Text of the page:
Almost six years after the Sochi Games, the final verdict on Russian doping is near.

(For more stories on sport, click here.)


  1. Will the fight against doping ever be won, or should sports authorities accept that it will always happen and turn a blind eye to doping in sport?
  2. When potential sanctions for doping offences threaten the staging of international sports competitions, should the authorities impose milder punishments such as fines rather than bans? And should the level of punishment take into account that it is more problematic to sanction the sporting super powers such as Russia, China and the United States?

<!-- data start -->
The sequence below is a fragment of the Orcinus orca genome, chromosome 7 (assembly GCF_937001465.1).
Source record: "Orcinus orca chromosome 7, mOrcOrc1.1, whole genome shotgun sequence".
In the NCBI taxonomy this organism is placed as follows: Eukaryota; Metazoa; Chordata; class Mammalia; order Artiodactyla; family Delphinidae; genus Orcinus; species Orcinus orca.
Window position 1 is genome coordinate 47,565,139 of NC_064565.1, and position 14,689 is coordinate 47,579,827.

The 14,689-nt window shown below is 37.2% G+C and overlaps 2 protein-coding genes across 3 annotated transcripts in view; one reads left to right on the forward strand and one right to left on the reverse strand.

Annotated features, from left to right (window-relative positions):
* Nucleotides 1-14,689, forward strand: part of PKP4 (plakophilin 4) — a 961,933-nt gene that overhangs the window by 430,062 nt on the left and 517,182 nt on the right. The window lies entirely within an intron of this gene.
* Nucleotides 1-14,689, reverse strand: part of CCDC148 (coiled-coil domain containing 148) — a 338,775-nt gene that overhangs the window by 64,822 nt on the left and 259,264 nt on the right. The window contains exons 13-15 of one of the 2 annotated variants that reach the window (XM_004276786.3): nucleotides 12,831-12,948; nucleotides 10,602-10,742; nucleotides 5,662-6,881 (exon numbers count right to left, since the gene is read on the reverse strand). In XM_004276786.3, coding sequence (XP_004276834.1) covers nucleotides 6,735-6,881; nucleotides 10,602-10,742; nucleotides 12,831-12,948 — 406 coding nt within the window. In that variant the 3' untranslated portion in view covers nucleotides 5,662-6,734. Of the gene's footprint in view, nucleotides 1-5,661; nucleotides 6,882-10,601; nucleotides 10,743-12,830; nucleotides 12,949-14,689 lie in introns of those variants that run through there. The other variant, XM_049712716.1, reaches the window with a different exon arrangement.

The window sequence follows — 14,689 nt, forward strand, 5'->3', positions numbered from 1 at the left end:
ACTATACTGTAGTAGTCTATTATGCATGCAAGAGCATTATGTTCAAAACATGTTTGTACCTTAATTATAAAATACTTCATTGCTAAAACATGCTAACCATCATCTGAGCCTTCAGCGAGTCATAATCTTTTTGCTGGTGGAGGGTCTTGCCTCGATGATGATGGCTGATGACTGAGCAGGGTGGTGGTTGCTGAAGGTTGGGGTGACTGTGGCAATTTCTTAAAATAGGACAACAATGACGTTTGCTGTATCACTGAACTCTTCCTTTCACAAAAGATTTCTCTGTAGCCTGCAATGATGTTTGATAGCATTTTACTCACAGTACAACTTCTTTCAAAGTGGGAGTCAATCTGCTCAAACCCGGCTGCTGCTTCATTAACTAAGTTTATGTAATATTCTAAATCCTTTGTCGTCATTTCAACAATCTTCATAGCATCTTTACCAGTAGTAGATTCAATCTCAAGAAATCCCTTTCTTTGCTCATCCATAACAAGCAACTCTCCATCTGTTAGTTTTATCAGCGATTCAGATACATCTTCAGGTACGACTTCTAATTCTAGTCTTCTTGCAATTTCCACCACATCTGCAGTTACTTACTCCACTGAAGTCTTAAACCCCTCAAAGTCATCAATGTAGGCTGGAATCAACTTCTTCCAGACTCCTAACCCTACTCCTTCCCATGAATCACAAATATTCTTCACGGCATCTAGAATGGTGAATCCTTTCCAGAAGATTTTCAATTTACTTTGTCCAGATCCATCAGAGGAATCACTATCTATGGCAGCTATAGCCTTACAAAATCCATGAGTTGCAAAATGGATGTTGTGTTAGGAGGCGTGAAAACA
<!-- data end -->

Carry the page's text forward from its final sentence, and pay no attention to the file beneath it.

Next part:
3. How guilty are individual athletes who are caught up in state-sponsored doping programmes and who may not be fully aware they are being administered performance-enhancing drugs? Should they be sanctioned, for example with lifetime bans, or should the state receive a blanket ban from taking part in specific events for a defined number of years?

Former global sports editor at Reuters, Paul Radford has covered 17 Olympic Games, seven World Cups and numerous world championships in more than 20 sports. He was sports editor for 12 years at the end of a career that included assignments in Germany and Paris. Formerly a consultant to the International Olympic Committee, he served on the IOC’s press commission for 15 years and was editor-in-chief of the official Olympic News service at the 2014 Winter Olympics in Sochi, Russia.